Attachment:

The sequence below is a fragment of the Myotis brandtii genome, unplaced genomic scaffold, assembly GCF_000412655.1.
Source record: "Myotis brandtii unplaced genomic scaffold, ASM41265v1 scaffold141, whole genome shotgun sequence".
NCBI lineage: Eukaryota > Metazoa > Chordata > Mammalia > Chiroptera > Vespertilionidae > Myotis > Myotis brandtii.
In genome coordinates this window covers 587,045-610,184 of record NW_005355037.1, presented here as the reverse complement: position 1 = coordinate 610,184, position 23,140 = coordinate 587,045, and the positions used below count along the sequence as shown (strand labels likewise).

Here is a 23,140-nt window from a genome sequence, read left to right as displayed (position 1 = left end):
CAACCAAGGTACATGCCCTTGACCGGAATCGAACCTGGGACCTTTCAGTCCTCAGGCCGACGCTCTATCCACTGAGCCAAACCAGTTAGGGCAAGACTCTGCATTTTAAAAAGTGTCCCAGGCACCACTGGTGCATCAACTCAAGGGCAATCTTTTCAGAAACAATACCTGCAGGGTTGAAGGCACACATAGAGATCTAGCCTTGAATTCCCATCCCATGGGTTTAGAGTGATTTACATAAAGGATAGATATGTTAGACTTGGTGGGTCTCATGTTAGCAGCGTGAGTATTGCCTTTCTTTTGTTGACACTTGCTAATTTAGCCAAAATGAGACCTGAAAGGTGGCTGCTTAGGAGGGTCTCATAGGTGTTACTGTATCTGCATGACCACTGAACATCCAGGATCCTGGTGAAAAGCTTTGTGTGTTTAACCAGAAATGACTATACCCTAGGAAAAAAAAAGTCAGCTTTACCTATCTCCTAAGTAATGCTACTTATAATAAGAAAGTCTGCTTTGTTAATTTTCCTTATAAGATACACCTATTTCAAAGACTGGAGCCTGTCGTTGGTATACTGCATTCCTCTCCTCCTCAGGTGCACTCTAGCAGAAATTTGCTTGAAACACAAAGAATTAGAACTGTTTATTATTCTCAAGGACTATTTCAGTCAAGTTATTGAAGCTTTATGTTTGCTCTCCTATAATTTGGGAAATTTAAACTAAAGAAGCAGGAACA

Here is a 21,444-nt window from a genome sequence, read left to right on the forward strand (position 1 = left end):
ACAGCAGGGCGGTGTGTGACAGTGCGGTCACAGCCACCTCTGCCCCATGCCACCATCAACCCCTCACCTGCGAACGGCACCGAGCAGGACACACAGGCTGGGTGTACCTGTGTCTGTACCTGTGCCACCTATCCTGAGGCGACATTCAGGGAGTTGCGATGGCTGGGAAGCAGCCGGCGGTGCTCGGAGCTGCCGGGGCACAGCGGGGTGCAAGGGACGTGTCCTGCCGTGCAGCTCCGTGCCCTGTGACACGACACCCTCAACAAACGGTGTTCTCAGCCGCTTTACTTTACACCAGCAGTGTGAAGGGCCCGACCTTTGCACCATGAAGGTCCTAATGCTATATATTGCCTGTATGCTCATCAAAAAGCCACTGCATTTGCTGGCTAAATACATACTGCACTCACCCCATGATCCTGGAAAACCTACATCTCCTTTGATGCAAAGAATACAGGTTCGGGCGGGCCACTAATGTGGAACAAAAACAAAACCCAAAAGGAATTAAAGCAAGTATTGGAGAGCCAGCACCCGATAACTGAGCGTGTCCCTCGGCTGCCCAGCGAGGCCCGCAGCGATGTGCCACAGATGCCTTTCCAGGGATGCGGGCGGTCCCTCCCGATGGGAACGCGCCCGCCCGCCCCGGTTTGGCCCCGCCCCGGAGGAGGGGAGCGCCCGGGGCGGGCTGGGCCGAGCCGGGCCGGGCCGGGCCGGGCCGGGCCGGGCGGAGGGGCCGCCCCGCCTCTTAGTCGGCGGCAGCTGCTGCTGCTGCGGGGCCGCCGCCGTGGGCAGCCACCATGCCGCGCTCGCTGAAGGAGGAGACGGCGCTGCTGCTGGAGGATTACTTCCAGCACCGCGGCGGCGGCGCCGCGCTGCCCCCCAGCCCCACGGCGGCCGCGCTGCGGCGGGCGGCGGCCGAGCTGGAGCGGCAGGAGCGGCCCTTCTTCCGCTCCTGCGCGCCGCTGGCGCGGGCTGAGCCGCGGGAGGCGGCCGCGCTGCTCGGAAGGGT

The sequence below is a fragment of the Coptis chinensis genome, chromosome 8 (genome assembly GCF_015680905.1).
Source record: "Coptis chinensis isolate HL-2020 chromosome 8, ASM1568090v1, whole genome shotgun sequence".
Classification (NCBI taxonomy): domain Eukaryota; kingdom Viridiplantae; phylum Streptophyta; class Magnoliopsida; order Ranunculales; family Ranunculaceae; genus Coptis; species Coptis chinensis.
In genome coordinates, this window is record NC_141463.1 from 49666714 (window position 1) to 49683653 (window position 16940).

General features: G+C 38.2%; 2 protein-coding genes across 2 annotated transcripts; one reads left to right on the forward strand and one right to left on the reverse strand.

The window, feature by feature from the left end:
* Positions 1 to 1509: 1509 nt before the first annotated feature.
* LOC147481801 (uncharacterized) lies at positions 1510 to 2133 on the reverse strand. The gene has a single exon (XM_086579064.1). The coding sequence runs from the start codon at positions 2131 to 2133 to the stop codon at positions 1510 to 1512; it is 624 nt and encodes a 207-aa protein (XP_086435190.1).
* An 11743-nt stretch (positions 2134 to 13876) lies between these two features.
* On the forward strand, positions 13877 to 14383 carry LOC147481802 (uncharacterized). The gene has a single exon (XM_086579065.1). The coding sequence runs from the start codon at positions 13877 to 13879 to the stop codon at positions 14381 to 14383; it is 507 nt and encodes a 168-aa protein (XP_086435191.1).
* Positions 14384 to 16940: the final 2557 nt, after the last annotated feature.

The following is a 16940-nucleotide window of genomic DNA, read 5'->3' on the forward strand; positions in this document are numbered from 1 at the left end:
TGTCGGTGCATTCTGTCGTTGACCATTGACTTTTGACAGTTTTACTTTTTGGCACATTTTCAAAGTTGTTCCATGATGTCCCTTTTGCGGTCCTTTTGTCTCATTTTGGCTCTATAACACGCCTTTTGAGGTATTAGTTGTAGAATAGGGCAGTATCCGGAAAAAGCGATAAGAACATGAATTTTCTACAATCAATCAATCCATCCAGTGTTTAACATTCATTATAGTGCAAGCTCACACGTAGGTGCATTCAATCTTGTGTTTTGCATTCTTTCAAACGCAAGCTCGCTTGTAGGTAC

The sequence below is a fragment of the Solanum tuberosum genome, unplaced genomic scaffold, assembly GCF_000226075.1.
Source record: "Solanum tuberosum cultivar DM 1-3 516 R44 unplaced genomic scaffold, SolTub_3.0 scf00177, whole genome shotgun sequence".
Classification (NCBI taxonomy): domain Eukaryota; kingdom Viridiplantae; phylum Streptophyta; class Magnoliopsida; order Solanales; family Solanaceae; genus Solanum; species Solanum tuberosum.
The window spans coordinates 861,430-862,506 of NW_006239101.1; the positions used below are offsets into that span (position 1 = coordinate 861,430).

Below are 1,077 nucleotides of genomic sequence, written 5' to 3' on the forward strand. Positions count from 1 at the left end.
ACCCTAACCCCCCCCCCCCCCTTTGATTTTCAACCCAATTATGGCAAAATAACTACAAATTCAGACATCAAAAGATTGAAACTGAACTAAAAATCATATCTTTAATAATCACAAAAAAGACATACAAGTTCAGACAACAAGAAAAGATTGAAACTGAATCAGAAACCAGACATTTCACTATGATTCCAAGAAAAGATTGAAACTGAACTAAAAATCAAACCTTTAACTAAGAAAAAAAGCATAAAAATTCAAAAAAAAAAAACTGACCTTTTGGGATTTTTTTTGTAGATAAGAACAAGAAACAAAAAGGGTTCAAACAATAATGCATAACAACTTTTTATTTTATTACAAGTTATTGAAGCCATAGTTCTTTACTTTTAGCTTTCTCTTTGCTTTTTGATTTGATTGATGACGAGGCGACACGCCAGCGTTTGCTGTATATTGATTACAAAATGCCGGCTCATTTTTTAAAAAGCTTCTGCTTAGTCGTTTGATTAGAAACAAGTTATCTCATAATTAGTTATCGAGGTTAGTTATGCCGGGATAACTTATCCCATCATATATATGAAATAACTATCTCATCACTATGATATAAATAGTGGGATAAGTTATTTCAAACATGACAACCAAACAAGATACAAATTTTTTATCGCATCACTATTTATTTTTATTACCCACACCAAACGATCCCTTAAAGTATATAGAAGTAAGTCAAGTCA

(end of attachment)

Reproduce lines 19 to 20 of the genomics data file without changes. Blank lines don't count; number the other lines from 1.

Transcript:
* Positions 14384 to 16940: the final 2557 nt, after the last annotated feature.

The following is a 16940-nucleotide window of genomic DNA, read 5'->3' on the forward strand; positions in this document are numbered from 1 at the left end: